The Tennessee General Assembly on Thursday gave final approval to workers’ compensation legislation that seeks to address rising costs in the state’s workers’ comp system.
SB 3424, introduced at the request of Gov. Phil Bredesen (D), represents long-needed reform, according to the American Insurance Association (AIA). Proper implementation of the new law will reportedly be required in order for the predicted savings to become reality and return stability and predictability to the workers’ comp system.
“In recent years the Tennessee workers’ compensation system has become one of the most costly in the country,” said AIA’s Cecil Pearce, “with total claim costs that are the second highest among 12 states in a recent Workers’ Compensation Research Institute (WCRI) study. This legislation takes some modest steps to getting several of the biggest cost drivers under control.”
• One of the major cost drivers is the high frequency and cost of permanent partial disability (PPD) claims, caused by Tennessee’s use of “multipliers,” which can increase the base benefit by as much as 2.5 times based on an employee’s age, education, and other factors for those who return to work at full wages. SB 3424 reduces that multiplier to 1.5, but does not address the current 6.0 multiplier for those who do not return to work with the same employer.
• Also, Tennessee is second only to Texas in medical costs according to WCRI; many states with high cost reputations, including California, Connecticut, and Massachusetts, have significantly lower costs. The reason: high prices paid for individual medical services. Tennessee had been one of the few (8) remaining states without a medical fee schedule for workers’ comp. SB 3424 requires the state to develop a medical fee schedule for all medical services, although it leaves all issues regarding design to the regulatory process. AIA believes reimbursement for medical services should not exceed 110% of the allowable reimbursement under the federal Medicare program, which is based on extensive research on the actual costs of providing medical services.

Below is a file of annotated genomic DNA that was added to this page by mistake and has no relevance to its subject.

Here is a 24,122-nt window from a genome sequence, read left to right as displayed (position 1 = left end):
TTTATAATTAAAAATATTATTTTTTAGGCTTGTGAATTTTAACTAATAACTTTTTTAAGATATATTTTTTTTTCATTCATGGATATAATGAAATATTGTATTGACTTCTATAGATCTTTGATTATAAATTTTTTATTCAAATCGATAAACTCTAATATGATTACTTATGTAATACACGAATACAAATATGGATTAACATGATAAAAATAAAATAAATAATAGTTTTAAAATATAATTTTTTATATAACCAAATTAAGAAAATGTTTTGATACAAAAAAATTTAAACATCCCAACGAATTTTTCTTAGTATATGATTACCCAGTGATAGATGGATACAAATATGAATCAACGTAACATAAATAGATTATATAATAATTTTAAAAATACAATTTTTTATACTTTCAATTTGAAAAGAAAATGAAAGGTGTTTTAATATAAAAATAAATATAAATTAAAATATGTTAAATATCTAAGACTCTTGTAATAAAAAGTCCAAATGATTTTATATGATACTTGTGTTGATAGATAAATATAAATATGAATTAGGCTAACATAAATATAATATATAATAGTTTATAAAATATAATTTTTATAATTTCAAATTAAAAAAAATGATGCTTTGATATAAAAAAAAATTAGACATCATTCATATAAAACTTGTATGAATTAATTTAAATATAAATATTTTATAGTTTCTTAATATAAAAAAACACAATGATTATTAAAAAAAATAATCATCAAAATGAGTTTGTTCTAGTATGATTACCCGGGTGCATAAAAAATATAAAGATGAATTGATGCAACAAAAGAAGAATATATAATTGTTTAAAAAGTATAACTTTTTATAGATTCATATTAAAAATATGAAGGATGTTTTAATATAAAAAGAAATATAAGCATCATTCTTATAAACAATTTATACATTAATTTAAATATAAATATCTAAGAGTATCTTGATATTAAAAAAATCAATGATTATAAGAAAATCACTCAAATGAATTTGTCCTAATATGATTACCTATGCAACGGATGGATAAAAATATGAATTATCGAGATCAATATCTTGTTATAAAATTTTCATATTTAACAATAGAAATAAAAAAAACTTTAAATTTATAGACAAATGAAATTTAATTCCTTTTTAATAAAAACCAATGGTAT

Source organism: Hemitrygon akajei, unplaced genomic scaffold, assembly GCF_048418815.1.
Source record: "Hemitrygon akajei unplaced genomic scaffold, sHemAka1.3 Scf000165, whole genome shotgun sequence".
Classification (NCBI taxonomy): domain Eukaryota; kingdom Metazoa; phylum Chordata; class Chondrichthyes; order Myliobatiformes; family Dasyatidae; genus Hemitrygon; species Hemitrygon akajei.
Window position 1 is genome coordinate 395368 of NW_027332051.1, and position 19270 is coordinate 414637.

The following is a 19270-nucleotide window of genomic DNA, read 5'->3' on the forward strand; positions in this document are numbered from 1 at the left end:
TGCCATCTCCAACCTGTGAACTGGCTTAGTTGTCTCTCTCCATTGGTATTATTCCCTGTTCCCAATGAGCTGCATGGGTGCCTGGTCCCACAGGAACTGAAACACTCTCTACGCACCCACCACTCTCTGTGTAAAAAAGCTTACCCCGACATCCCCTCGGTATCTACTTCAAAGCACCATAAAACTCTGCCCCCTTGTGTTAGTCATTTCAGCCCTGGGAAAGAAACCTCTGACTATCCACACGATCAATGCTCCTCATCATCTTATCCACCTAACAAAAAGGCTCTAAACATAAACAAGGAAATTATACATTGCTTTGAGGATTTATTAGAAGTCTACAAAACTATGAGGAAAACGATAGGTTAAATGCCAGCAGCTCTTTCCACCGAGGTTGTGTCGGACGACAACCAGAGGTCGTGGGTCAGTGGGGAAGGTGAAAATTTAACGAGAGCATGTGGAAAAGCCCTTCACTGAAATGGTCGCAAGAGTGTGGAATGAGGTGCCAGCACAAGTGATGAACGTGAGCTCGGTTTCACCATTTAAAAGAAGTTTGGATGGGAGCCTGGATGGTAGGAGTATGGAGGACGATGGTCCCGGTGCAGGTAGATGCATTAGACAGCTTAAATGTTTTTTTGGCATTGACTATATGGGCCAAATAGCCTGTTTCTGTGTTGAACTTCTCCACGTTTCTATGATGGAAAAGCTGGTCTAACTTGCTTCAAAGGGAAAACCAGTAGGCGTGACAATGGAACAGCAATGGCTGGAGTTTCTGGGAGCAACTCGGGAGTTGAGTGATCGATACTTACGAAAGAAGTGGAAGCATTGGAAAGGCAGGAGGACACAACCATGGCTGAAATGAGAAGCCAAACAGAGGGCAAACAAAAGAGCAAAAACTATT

• Tennessee is one of the few remaining states in the U.S. to rely first and foremost on its courts to resolve disputes in the system, which reportedly translates to higher costs due to more lump-sum payments and a greater percentage of claims involving defense attorneys. SB 3424 takes a first step toward eventual elimination of the court-based system by requiring that all parties participate in a benefit-review conference before filing claims in court. However, it remains to be seen whether this incremental step will decrease or increase system costs. Training for judges will also be required in an attempt to reduce the inconsistent application of the law – resulting in wildly differing benefit awards – throughout the state.
SB 3424 requires that carriers reflect actual cost savings resulting from the legislation in their premiums within 15 months of the bill’s effective date, July 1, 2004. The National Council on Compensation Insurance has estimated the bill will reduce costs between 3-8%, most of it from the reduction in the PPD multiplier. However, this does not take into account cost increases likely to result without proper implementation of the medical fee schedules.
“SB 3424 offers the hope of cost savings,” said Pearce, “and we applaud Gov. Bredesen for recognizing the need to improve the system. Hopefully, the cost-saving expectations of SB 3424 will be achieved as we move from enactment to implementation of the new law.”
Was this article valuable?
Here are more articles you may enjoy.